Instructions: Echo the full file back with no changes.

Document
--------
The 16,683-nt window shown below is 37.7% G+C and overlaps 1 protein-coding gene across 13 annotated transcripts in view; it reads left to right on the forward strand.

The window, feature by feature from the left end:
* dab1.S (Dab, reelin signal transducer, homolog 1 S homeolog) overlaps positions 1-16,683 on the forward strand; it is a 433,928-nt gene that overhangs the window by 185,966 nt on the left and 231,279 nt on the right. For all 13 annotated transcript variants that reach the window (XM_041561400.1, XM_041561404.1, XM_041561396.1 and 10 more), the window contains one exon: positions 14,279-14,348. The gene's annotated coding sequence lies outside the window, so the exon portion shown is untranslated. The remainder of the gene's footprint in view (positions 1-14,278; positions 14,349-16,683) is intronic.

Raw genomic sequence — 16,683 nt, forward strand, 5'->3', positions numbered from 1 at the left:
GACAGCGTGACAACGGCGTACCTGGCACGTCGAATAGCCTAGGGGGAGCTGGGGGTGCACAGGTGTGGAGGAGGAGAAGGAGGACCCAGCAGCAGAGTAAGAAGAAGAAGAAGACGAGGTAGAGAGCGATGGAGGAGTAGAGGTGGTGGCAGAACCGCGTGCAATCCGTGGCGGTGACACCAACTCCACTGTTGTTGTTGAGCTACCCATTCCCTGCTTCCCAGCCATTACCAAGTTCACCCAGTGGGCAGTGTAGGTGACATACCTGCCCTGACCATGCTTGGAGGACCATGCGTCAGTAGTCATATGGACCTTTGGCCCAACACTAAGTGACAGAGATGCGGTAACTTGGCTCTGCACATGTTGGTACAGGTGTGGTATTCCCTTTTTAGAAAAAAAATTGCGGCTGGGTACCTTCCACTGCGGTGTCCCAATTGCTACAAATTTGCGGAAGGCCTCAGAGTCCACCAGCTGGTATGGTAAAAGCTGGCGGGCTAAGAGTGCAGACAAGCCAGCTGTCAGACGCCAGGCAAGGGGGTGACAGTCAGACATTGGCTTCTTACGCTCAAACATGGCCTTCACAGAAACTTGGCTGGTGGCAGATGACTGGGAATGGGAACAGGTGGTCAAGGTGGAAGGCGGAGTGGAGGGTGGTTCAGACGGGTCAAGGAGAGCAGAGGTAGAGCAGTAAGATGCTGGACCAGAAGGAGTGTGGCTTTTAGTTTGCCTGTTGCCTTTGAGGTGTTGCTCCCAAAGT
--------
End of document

The 16,683-nt window shown below is 37.7% G+C and overlaps 1 protein-coding gene across 13 annotated transcripts in view; it reads left to right on the forward strand.

The window, feature by feature from the left end:
* dab1.S (Dab, reelin signal transducer, homolog 1 S homeolog) overlaps positions 1-16,683 on the forward strand; it is a 433,928-nt gene that overhangs the window by 185,966 nt on the left and 231,279 nt on the right. For all 13 annotated transcript variants that reach the window (XM_041561400.1, XM_041561404.1, XM_041561396.1 and 10 more), the window contains one exon: positions 14,279-14,348. The gene's annotated coding sequence lies outside the window, so the exon portion shown is untranslated. The remainder of the gene's footprint in view (positions 1-14,278; positions 14,349-16,683) is intronic.

Raw genomic sequence — 16,683 nt, forward strand, 5'->3', positions numbered from 1 at the left:
GACAGCGTGACAACGGCGTACCTGGCACGTCGAATAGCCTAGGGGGAGCTGGGGGTGCACAGGTGTGGAGGAGGAGAAGGAGGACCCAGCAGCAGAGTAAGAAGAAGAAGAAGACGAGGTAGAGAGCGATGGAGGAGTAGAGGTGGTGGCAGAACCGCGTGCAATCCGTGGCGGTGACACCAACTCCACTGTTGTTGTTGAGCTACCCATTCCCTGCTTCCCAGCCATTACCAAGTTCACCCAGTGGGCAGTGTAGGTGACATACCTGCCCTGACCATGCTTGGAGGACCATGCGTCAGTAGTCATATGGACCTTTGGCCCAACACTAAGTGACAGAGATGCGGTAACTTGGCTCTGCACATGTTGGTACAGGTGTGGTATTCCCTTTTTAGAAAAAAAATTGCGGCTGGGTACCTTCCACTGCGGTGTCCCAATTGCTACAAATTTGCGGAAGGCCTCAGAGTCCACCAGCTGGTATGGTAAAAGCTGGCGGGCTAAGAGTGCAGACAAGCCAGCTGTCAGACGCCAGGCAAGGGGGTGACAGTCAGACATTGGCTTCTTACGCTCAAACATGGCCTTCACAGAAACTTGGCTGGTGGCAGATGACTGGGAATGGGAACAGGTGGTCAAGGTGGAAGGCGGAGTGGAGGGTGGTTCAGACGGGTCAAGGAGAGCAGAGGTAGAGCAGTAAGATGCTGGACCAGAAGGAGTGTGGCTTTTAGTTTGCCTGTTGCCTTTGAGGTGTTGCTCCCAAAGT